Undone?


I was reflecting with my spiritual director the other day some more thoughts on the Paraclete. (Our Lenten study at church is on the Holy Spirit, by the way, which is why our recent musings have been geared towards the Third Person of the Trinity).

Our reflection brought me to one of my favorite passages in Scripture, Isaiah 6, where Isaiah is commissioned by the LORD. I was drawn to Isaiah’s language of being ‘undone’ in the presence of the LORD. He is faced with God’s holiness and ‘otherness’ and can only say ‘Woe is me!’ This is not the experience of a ‘worm’ or someone who needs to ‘get over’ his guilt. This is man naked before the numinous.

In our world, we treat the spiritual life the same as everything else. Spirituality is something to be ‘consumed,’ we get what we want from it, and we move on to the next fad. Certain ‘gifts of the Spirit’ or emotional responses to God are as deep as we want to go.

How about being ‘undone?’ How about being naked before the numinous?

5 thoughts on “Undone?

  1. “Holy, holy, holy! Lord God Almighty! God in three Persons, blessed Trinity!”

    No doubt a body would be “undone” standing naked before the throne of Glory where there is “no shadow of turning.” But I suspect this kind of raw, unfettered encounter is rare, very rare indeed. At least this side of the veil anyway. And definitely not a “special effect” that can be drummed up or manufactured (Sorry, Benny) like pulling a rabbit out of a hat. The Wind bloweth where it listeth. Slippery and elusive like a Ghost, though ever haunting us with His Love. No “abracadabra” or “open, says me!” hocus-pocus will guarantee the “display” that so many seek as an authenticator of their faith and/or the reality of God’s presence. We can only pray that God in His mercy spares us, as we are now, His presence unveiled, lest we be made old before our day or reduced to ashes. Even but a sideways glance of His back, peaking between trembling fingers, would surely be our end, would it not?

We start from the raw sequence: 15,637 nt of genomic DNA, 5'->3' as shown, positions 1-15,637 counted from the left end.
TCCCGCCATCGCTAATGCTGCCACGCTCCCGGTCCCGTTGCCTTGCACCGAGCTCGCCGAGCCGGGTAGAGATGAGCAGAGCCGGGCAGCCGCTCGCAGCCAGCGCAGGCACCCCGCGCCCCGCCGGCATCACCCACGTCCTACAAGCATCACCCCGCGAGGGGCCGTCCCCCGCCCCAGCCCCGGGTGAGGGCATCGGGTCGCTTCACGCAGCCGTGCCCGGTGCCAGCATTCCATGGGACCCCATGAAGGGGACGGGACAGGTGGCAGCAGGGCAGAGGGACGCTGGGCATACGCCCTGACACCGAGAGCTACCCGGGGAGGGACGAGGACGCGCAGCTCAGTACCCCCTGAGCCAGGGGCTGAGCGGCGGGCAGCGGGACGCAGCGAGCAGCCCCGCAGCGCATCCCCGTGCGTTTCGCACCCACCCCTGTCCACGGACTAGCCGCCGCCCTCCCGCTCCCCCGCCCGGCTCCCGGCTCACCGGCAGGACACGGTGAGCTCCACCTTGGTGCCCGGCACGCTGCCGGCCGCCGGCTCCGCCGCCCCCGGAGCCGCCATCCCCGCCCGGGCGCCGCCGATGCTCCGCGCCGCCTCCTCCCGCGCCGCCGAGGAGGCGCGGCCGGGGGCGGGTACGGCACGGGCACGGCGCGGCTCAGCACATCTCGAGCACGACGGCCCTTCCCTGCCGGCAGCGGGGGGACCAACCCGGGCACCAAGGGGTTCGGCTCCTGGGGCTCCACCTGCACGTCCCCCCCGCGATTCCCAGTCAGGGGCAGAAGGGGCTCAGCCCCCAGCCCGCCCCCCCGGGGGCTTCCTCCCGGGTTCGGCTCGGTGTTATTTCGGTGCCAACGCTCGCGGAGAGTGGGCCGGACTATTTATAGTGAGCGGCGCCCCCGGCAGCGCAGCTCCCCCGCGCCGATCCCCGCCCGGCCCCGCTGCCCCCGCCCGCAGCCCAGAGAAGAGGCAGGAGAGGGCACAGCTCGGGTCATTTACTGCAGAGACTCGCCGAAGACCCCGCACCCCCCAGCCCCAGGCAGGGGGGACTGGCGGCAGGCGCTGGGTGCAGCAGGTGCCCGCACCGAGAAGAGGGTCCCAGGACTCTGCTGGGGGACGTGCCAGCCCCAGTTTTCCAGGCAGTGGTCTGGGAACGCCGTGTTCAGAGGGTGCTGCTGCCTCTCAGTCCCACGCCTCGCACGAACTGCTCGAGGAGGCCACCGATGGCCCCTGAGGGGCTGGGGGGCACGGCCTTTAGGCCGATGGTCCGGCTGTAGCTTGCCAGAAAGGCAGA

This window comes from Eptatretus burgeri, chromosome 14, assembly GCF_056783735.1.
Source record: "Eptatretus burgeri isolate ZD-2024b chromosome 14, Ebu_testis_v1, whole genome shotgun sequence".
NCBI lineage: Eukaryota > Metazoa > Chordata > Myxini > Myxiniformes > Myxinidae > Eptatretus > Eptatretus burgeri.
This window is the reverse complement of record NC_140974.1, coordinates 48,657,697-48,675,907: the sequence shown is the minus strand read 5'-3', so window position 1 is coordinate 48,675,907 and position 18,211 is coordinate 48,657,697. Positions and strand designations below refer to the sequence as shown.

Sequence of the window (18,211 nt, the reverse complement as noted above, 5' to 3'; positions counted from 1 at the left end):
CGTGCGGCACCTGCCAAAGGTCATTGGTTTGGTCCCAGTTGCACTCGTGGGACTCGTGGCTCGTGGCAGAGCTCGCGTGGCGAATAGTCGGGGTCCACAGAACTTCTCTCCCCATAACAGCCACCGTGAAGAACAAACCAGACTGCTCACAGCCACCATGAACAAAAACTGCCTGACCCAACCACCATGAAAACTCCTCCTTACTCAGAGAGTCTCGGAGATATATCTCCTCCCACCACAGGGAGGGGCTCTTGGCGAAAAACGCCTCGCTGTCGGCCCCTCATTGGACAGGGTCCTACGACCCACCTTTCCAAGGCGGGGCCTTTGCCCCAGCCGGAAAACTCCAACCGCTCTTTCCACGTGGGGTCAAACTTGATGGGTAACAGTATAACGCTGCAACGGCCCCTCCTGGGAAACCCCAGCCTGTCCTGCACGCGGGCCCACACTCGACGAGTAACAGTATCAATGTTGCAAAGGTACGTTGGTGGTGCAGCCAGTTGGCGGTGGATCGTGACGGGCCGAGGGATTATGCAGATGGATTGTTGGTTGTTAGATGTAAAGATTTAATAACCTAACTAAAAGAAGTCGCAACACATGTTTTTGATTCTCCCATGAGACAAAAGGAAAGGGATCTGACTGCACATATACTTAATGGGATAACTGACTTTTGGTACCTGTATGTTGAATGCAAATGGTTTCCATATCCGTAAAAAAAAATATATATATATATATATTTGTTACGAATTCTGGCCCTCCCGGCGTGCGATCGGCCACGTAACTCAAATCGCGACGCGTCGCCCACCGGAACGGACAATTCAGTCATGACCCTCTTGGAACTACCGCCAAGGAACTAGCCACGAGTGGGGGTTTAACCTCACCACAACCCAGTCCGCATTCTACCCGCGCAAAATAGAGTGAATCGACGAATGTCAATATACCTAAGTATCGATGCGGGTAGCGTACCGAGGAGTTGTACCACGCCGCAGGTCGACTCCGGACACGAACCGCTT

2. Dead on brother C. Forget not, though, the language of the Mass:
    “Lord, we pray that in your goodness and mercy your Holy
    Spirit may descend upon us, and upon these gifts, sanctifying
    them and showing them to be holy gifts for your holy people,